Bloomington’s mobile applications work with uReport, Bloomington’s Open311 issue tracking server, according to a press release. Through the program, residents can report graffiti, potholes and malfunctioning streetlights.
“Reporting issues to the city helps us provide more efficient and timely service,” Mayor Mark Kruzan said in the release. “This technology helps us do our jobs and provides yet another avenue for valuable community input.”
Rick Dietz, director of information and technology services for Bloomington,said there is a movement toward a technological collaboration.
“We are part of that right here in Bloomington,” he said.
Application user Debby Herbenick said she first downloaded the application about a year ago.
“It only took them a few days to fix the light I reported,” Herbenick said. “But other issues like repairing a broken sidewalk can be bigger and more extensive problems that require more time and financial resources.”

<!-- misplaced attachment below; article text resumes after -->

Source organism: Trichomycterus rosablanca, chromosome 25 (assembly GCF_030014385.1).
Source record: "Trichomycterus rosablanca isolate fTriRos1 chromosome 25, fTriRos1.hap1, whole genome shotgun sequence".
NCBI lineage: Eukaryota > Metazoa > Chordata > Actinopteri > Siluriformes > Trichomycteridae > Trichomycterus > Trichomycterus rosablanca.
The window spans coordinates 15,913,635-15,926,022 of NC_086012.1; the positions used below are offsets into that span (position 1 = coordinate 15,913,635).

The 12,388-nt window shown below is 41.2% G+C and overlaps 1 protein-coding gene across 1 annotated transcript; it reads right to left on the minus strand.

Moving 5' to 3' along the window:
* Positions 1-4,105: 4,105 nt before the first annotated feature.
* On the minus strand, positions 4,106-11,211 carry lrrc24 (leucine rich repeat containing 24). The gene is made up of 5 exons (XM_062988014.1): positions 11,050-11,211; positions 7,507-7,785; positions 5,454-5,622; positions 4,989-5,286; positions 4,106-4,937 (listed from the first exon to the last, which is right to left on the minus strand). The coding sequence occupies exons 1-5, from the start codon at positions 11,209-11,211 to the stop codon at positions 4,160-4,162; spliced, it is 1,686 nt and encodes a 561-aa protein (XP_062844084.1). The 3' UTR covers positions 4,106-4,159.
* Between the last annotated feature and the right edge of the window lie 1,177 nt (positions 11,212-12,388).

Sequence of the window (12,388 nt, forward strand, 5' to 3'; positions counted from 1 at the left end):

Response times vary as to how long it takes for the city to respond to reports from the application.
Dietz said a number of different cities such as Chicago and Boston are utilizing the app.
“We are able to manage the intake of issues and process them efficiently,” Dietz said. “Users now have a new and convenient way to inform the city about a wide range of issues.”
Dietz said he hopes the application inspires Bloomington residents to feel closer to city government.
“We are part of a team in addressing community problems,” Dietz said.
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